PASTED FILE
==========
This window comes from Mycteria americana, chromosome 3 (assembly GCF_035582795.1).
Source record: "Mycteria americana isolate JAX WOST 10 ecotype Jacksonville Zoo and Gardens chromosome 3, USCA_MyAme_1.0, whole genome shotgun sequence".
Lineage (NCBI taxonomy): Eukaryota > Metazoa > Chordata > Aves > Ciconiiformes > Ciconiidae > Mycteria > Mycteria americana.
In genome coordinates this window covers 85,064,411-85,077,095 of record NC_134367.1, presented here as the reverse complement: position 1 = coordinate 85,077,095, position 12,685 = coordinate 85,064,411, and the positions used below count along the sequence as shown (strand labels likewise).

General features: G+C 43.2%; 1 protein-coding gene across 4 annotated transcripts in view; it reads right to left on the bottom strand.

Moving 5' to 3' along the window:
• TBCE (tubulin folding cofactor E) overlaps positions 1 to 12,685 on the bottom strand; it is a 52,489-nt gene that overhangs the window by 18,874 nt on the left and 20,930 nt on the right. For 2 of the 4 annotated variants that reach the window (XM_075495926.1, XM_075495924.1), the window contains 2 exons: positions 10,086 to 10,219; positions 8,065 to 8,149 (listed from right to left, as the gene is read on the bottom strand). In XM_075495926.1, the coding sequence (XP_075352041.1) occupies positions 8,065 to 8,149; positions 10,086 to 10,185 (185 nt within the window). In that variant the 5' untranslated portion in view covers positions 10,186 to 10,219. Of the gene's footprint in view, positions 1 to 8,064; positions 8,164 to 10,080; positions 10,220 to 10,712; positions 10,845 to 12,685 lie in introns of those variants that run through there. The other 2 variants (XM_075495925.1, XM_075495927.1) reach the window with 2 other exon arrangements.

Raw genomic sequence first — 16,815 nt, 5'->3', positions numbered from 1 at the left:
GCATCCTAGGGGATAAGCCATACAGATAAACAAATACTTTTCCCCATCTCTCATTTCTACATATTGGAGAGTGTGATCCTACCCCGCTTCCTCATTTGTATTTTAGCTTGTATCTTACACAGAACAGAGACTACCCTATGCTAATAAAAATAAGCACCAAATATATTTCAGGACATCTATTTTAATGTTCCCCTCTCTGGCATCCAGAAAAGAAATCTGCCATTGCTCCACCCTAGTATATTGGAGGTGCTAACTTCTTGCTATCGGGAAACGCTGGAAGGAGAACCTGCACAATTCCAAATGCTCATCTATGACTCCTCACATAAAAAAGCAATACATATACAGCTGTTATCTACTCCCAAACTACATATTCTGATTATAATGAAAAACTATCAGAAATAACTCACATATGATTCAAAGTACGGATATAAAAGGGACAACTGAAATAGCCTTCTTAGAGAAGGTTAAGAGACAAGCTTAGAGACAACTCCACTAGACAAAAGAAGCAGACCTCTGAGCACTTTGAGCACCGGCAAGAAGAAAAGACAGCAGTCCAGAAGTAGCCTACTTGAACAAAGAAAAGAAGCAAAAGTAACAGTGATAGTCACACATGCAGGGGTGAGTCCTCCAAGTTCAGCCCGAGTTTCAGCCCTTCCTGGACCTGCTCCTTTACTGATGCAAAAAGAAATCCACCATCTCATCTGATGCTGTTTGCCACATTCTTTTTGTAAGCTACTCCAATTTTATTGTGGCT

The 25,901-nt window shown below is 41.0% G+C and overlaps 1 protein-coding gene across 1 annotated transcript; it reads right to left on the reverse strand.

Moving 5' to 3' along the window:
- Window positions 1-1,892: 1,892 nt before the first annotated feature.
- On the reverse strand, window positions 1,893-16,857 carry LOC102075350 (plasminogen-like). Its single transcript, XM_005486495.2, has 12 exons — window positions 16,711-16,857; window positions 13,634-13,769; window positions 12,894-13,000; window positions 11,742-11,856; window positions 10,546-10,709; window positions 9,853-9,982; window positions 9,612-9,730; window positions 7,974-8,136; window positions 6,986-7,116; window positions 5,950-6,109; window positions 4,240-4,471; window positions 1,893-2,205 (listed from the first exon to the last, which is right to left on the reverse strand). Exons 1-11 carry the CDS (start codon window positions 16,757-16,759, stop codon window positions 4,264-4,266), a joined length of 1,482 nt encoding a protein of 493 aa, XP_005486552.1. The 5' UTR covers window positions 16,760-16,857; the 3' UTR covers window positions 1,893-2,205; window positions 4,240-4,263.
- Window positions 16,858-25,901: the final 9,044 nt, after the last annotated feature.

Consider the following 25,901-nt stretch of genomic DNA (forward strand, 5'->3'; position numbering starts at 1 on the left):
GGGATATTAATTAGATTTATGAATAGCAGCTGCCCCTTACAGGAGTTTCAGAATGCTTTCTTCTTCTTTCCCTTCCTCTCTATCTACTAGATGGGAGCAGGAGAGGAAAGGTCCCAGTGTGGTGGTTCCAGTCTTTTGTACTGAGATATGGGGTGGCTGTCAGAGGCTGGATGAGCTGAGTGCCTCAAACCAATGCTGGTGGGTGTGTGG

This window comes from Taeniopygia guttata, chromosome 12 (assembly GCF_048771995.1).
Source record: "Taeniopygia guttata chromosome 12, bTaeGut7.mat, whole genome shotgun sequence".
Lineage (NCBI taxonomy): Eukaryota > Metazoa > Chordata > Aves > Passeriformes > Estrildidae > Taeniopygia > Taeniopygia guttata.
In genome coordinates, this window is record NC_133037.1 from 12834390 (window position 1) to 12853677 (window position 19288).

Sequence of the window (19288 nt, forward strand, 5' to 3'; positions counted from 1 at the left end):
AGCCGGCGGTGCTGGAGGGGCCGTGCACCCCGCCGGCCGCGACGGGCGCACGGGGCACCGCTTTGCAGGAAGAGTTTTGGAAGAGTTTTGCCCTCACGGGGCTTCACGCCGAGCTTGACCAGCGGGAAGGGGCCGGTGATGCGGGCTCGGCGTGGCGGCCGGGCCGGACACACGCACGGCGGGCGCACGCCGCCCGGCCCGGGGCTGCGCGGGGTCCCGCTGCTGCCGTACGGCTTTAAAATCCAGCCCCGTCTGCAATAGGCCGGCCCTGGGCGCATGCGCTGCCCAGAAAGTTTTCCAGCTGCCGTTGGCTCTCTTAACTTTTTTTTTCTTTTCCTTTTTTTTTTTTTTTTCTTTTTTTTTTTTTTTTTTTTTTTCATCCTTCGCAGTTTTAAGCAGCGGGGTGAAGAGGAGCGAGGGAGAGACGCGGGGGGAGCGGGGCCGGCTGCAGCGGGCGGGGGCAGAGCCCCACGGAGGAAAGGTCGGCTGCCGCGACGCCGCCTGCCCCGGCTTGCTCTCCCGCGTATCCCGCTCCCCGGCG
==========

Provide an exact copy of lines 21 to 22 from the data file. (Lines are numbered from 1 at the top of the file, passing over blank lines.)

Sequence of the window (19288 nt, forward strand, 5' to 3'; positions counted from 1 at the left end):
AGCCGGCGGTGCTGGAGGGGCCGTGCACCCCGCCGGCCGCGACGGGCGCACGGGGCACCGCTTTGCAGGAAGAGTTTTGGAAGAGTTTTGCCCTCACGGGGCTTCACGCCGAGCTTGACCAGCGGGAAGGGGCCGGTGATGCGGGCTCGGCGTGGCGGCCGGGCCGGACACACGCACGGCGGGCGCACGCCGCCCGGCCCGGGGCTGCGCGGGGTCCCGCTGCTGCCGTACGGCTTTAAAATCCAGCCCCGTCTGCAATAGGCCGGCCCTGGGCGCATGCGCTGCCCAGAAAGTTTTCCAGCTGCCGTTGGCTCTCTTAACTTTTTTTTTCTTTTCCTTTTTTTTTTTTTTTTCTTTTTTTTTTTTTTTTTTTTTTTCATCCTTCGCAGTTTTAAGCAGCGGGGTGAAGAGGAGCGAGGGAGAGACGCGGGGGGAGCGGGGCCGGCTGCAGCGGGCGGGGGCAGAGCCCCACGGAGGAAAGGTCGGCTGCCGCGACGCCGCCTGCCCCGGCTTGCTCTCCCGCGTATCCCGCTCCCCGGCG